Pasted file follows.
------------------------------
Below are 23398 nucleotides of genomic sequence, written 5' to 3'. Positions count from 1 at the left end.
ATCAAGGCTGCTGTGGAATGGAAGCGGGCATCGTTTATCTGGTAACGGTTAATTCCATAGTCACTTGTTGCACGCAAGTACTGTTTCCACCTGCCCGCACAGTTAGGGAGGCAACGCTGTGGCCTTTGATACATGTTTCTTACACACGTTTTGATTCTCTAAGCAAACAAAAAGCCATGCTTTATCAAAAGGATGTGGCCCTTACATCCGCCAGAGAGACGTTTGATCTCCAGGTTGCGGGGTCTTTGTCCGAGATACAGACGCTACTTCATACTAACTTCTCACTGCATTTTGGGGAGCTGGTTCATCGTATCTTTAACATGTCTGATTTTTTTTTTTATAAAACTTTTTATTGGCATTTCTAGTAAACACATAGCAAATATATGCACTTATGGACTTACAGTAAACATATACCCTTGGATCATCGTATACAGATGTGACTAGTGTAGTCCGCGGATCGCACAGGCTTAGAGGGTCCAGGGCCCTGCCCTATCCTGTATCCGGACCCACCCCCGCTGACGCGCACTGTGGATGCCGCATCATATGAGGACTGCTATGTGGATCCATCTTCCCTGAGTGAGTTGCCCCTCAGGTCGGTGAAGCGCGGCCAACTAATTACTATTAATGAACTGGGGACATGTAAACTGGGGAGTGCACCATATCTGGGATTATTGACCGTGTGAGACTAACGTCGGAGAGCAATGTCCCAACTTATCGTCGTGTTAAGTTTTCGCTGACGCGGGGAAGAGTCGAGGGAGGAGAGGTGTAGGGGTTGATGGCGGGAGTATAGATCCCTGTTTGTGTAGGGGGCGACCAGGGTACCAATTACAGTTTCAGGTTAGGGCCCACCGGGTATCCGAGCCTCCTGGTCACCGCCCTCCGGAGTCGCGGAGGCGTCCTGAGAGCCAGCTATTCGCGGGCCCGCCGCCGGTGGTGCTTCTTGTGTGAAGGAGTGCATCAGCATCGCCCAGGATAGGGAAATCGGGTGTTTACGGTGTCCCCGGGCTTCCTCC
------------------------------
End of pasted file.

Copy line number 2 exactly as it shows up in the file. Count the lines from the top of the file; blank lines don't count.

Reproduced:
ATCAAGGCTGCTGTGGAATGGAAGCGGGCATCGTTTATCTGGTAACGGTTAATTCCATAGTCACTTGTTGCACGCAAGTACTGTTTCCACCTGCCCGCACAGTTAGGGAGGCAACGCTGTGGCCTTTGATACATGTTTCTTACACACGTTTTGATTCTCTAAGCAAACAAAAAGCCATGCTTTATCAAAAGGATGTGGCCCTTACATCCGCCAGAGAGACGTTTGATCTCCAGGTTGCGGGGTCTTTGTCCGAGATACAGACGCTACTTCATACTAACTTCTCACTGCATTTTGGGGAGCTGGTTCATCGTATCTTTAACATGTCTGATTTTTTTTTTTATAAAACTTTTTATTGGCATTTCTAGTAAACACATAGCAAATATATGCACTTATGGACTTACAGTAAACATATACCCTTGGATCATCGTATACAGATGTGACTAGTGTAGTCCGCGGATCGCACAGGCTTAGAGGGTCCAGGGCCCTGCCCTATCCTGTATCCGGACCCACCCCCGCTGACGCGCACTGTGGATGCCGCATCATATGAGGACTGCTATGTGGATCCATCTTCCCTGAGTGAGTTGCCCCTCAGGTCGGTGAAGCGCGGCCAACTAATTACTATTAATGAACTGGGGACATGTAAACTGGGGAGTGCACCATATCTGGGATTATTGACCGTGTGAGACTAACGTCGGAGAGCAATGTCCCAACTTATCGTCGTGTTAAGTTTTCGCTGACGCGGGGAAGAGTCGAGGGAGGAGAGGTGTAGGGGTTGATGGCGGGAGTATAGATCCCTGTTTGTGTAGGGGGCGACCAGGGTACCAATTACAGTTTCAGGTTAGGGCCCACCGGGTATCCGAGCCTCCTGGTCACCGCCCTCCGGAGTCGCGGAGGCGTCCTGAGAGCCAGCTATTCGCGGGCCCGCCGCCGGTGGTGCTTCTTGTGTGAAGGAGTGCATCAGCATCGCCCAGGATAGGGAAATCGGGTGTTTACGGTGTCCCCGGGCTTCCTCC